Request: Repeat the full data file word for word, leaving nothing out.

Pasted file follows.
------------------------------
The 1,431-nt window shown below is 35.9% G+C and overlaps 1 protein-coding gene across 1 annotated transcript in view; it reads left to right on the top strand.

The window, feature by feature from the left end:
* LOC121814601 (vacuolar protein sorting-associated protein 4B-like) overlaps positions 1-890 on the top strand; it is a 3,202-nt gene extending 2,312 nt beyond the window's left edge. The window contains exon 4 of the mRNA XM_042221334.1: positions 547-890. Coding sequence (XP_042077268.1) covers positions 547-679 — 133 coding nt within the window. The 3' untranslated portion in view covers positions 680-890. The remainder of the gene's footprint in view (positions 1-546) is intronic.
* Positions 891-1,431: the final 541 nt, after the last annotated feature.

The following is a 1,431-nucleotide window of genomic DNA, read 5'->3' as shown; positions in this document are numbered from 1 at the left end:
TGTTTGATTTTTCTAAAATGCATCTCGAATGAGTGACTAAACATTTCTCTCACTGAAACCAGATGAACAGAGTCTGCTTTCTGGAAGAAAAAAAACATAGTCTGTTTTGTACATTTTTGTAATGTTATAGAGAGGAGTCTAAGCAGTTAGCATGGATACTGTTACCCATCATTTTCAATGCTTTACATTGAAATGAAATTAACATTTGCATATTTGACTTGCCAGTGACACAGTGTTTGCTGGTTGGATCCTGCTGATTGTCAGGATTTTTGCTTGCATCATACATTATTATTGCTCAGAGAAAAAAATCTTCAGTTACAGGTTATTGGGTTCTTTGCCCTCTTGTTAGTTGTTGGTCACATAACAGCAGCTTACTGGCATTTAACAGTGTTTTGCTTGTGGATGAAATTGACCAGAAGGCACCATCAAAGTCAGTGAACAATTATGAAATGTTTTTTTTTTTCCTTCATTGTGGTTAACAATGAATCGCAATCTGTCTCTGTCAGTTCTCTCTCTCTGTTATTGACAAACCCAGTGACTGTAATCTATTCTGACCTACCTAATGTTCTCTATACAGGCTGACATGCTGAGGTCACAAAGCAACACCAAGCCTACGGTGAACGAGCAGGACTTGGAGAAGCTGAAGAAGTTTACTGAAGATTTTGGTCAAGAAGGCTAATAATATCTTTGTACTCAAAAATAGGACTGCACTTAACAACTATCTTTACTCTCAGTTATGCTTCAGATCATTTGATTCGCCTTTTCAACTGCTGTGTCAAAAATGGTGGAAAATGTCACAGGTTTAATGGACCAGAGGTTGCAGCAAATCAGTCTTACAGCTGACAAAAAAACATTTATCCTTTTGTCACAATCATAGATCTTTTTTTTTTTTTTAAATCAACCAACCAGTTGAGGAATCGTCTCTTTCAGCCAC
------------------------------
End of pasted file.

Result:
The 1,431-nt window shown below is 35.9% G+C and overlaps 1 protein-coding gene across 1 annotated transcript in view; it reads left to right on the top strand.

The window, feature by feature from the left end:
* LOC121814601 (vacuolar protein sorting-associated protein 4B-like) overlaps positions 1-890 on the top strand; it is a 3,202-nt gene extending 2,312 nt beyond the window's left edge. The window contains exon 4 of the mRNA XM_042221334.1: positions 547-890. Coding sequence (XP_042077268.1) covers positions 547-679 — 133 coding nt within the window. The 3' untranslated portion in view covers positions 680-890. The remainder of the gene's footprint in view (positions 1-546) is intronic.
* Positions 891-1,431: the final 541 nt, after the last annotated feature.

The following is a 1,431-nucleotide window of genomic DNA, read 5'->3' as shown; positions in this document are numbered from 1 at the left end:
TGTTTGATTTTTCTAAAATGCATCTCGAATGAGTGACTAAACATTTCTCTCACTGAAACCAGATGAACAGAGTCTGCTTTCTGGAAGAAAAAAAACATAGTCTGTTTTGTACATTTTTGTAATGTTATAGAGAGGAGTCTAAGCAGTTAGCATGGATACTGTTACCCATCATTTTCAATGCTTTACATTGAAATGAAATTAACATTTGCATATTTGACTTGCCAGTGACACAGTGTTTGCTGGTTGGATCCTGCTGATTGTCAGGATTTTTGCTTGCATCATACATTATTATTGCTCAGAGAAAAAAATCTTCAGTTACAGGTTATTGGGTTCTTTGCCCTCTTGTTAGTTGTTGGTCACATAACAGCAGCTTACTGGCATTTAACAGTGTTTTGCTTGTGGATGAAATTGACCAGAAGGCACCATCAAAGTCAGTGAACAATTATGAAATGTTTTTTTTTTTCCTTCATTGTGGTTAACAATGAATCGCAATCTGTCTCTGTCAGTTCTCTCTCTCTGTTATTGACAAACCCAGTGACTGTAATCTATTCTGACCTACCTAATGTTCTCTATACAGGCTGACATGCTGAGGTCACAAAGCAACACCAAGCCTACGGTGAACGAGCAGGACTTGGAGAAGCTGAAGAAGTTTACTGAAGATTTTGGTCAAGAAGGCTAATAATATCTTTGTACTCAAAAATAGGACTGCACTTAACAACTATCTTTACTCTCAGTTATGCTTCAGATCATTTGATTCGCCTTTTCAACTGCTGTGTCAAAAATGGTGGAAAATGTCACAGGTTTAATGGACCAGAGGTTGCAGCAAATCAGTCTTACAGCTGACAAAAAAACATTTATCCTTTTGTCACAATCATAGATCTTTTTTTTTTTTTTAAATCAACCAACCAGTTGAGGAATCGTCTCTTTCAGCCAC